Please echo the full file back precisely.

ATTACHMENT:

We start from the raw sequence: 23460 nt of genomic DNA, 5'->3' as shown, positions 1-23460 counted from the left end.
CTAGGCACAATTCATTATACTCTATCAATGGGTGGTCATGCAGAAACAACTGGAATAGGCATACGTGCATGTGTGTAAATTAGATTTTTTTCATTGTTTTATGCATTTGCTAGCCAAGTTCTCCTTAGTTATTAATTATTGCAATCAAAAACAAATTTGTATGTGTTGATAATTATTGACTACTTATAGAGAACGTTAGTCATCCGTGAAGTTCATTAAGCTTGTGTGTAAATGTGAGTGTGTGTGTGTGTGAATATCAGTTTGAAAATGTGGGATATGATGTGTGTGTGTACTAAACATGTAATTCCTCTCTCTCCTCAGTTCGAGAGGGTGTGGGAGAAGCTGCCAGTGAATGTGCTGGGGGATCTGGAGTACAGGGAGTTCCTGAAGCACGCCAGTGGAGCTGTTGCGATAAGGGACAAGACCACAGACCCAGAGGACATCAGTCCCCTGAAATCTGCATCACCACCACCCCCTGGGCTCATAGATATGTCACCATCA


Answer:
We start from the raw sequence: 23460 nt of genomic DNA, 5'->3' as shown, positions 1-23460 counted from the left end.
CTAGGCACAATTCATTATACTCTATCAATGGGTGGTCATGCAGAAACAACTGGAATAGGCATACGTGCATGTGTGTAAATTAGATTTTTTTCATTGTTTTATGCATTTGCTAGCCAAGTTCTCCTTAGTTATTAATTATTGCAATCAAAAACAAATTTGTATGTGTTGATAATTATTGACTACTTATAGAGAACGTTAGTCATCCGTGAAGTTCATTAAGCTTGTGTGTAAATGTGAGTGTGTGTGTGTGTGAATATCAGTTTGAAAATGTGGGATATGATGTGTGTGTGTACTAAACATGTAATTCCTCTCTCTCCTCAGTTCGAGAGGGTGTGGGAGAAGCTGCCAGTGAATGTGCTGGGGGATCTGGAGTACAGGGAGTTCCTGAAGCACGCCAGTGGAGCTGTTGCGATAAGGGACAAGACCACAGACCCAGAGGACATCAGTCCCCTGAAATCTGCATCACCACCACCCCCTGGGCTCATAGATATGTCACCATCA